Reply
  • ItsOnlyMonday - Wednesday, November 16, 2005 - link

    Yes, these pictures are on multiple forums, somee even lack proper credits.. :-\ Reply
  • gamigin - Wednesday, November 16, 2005 - link

    [quote]
    game developers shouldn't run into capacity limitations on Xbox 360 discs anytime soon
    [/quote]

    Prominent game developers disagree

    From "http://www.eurogamer.net/article.php?article_id=56...">http://www.eurogamer.net/article.php?article_id=56.... Note that this interview was before the next gen console debate in 2004.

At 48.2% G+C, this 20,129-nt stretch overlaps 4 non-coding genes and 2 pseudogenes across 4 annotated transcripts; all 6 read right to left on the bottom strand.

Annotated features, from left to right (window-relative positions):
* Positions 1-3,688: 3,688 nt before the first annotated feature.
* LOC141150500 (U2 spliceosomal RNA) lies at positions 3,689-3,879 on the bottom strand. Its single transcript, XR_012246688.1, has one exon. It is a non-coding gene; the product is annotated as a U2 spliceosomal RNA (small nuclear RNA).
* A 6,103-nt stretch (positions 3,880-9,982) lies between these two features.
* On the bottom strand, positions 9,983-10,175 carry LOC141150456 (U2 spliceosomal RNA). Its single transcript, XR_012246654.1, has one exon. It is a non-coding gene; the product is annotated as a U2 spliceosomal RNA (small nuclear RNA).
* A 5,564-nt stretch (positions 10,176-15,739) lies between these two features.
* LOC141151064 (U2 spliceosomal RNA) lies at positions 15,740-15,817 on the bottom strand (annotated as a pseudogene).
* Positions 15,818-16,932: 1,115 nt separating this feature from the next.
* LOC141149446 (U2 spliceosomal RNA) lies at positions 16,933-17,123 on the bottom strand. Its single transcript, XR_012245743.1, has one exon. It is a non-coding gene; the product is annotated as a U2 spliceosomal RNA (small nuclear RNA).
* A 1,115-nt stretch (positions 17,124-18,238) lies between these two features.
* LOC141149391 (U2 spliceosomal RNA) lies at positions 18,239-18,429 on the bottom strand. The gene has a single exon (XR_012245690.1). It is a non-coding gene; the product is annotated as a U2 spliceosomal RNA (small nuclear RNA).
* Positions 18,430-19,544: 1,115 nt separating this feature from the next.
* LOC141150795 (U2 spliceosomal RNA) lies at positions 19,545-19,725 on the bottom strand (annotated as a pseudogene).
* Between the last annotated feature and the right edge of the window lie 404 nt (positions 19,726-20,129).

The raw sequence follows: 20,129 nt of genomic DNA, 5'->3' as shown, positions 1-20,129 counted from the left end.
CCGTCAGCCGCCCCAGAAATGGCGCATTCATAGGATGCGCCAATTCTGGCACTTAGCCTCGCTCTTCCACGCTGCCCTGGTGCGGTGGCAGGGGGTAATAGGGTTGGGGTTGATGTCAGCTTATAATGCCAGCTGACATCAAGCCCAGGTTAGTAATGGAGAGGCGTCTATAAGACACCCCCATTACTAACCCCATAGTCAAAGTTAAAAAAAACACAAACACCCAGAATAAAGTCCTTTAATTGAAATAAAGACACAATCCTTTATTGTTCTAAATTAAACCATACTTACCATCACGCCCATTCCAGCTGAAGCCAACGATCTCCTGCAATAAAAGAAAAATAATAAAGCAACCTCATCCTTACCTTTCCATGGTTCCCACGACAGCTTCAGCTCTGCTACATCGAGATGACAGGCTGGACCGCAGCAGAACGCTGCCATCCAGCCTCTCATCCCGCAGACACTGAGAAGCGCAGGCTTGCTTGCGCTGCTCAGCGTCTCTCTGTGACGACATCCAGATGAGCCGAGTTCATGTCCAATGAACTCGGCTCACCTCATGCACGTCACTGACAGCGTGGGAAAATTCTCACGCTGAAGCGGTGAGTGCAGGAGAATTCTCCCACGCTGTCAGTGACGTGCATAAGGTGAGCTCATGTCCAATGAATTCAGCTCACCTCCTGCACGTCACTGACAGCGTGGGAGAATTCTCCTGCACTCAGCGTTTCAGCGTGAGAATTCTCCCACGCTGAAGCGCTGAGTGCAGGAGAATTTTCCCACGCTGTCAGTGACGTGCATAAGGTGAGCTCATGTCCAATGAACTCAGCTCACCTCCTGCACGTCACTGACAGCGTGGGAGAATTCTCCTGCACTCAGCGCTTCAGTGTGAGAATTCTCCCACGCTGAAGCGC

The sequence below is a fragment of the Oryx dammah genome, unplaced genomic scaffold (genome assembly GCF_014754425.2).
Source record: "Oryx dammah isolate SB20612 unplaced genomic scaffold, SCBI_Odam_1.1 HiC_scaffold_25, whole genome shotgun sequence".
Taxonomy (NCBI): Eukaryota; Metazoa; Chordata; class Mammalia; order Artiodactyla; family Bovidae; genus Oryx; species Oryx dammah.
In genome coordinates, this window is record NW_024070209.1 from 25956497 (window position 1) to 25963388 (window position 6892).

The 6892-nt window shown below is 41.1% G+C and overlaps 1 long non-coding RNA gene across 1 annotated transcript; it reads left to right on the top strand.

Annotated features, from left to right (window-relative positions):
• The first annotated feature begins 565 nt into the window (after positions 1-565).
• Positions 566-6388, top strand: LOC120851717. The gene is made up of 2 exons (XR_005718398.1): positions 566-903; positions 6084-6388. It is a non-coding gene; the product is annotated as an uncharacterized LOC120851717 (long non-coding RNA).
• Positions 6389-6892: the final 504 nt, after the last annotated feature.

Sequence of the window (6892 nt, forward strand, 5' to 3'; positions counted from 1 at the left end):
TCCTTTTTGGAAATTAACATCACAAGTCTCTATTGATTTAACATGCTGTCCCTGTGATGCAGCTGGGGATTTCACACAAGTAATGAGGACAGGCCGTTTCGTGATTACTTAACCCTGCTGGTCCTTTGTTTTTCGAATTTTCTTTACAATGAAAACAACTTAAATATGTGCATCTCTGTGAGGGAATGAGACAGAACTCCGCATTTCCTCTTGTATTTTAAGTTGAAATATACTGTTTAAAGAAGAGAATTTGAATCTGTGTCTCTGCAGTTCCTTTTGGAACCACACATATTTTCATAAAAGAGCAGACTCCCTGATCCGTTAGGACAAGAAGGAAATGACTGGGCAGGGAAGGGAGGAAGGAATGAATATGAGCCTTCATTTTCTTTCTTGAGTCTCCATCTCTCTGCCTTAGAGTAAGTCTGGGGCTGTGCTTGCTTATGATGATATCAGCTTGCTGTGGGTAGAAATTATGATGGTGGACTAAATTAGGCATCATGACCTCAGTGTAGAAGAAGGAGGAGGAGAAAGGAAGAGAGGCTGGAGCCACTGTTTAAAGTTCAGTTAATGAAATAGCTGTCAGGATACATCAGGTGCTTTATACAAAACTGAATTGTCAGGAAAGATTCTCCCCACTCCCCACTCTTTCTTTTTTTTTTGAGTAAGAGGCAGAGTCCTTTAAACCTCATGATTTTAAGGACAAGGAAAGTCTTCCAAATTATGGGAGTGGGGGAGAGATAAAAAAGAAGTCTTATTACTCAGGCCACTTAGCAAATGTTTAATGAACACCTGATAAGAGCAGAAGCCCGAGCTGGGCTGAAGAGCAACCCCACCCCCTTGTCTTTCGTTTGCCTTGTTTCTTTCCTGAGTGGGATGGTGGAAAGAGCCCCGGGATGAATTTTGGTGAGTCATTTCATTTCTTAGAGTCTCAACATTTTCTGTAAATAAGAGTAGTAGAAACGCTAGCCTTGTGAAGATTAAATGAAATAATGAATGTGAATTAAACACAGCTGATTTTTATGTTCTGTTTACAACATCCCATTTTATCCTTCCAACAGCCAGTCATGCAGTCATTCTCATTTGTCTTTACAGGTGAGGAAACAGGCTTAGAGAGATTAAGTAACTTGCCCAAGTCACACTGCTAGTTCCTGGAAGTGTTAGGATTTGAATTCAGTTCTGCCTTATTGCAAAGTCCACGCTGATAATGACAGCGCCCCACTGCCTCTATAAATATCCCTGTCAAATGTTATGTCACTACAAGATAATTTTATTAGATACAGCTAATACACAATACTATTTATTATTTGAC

[quote]
    The danger is currently the storage medium (DVD), and one we thing we’re all praying for in the next round of hardware is that they don’t just go, ‘It’s DVD again’. We’ve done some clever stuff with compressing it, but we were virtually full on the disc with Vice City – this time we’re overfilling the disc to the max.”
    [/quote]
    Reply
  • quanta - Wednesday, November 16, 2005 - link

    If the developers worry about that much on not enough space to store sound samples, they should have invested on text to speech technology a long time ago, instead of relying on prerecorded sample. Unlike the cheesy Macintalk TTS in the 1980s, modern TTS can accurately simulate human speeches, even the emotional tones. Hey, Ananova uses it, does it not? That way the developers don't even have to worry about rehiring dead/retired/on-strike workers doing voices for games based on century-old movies! Reply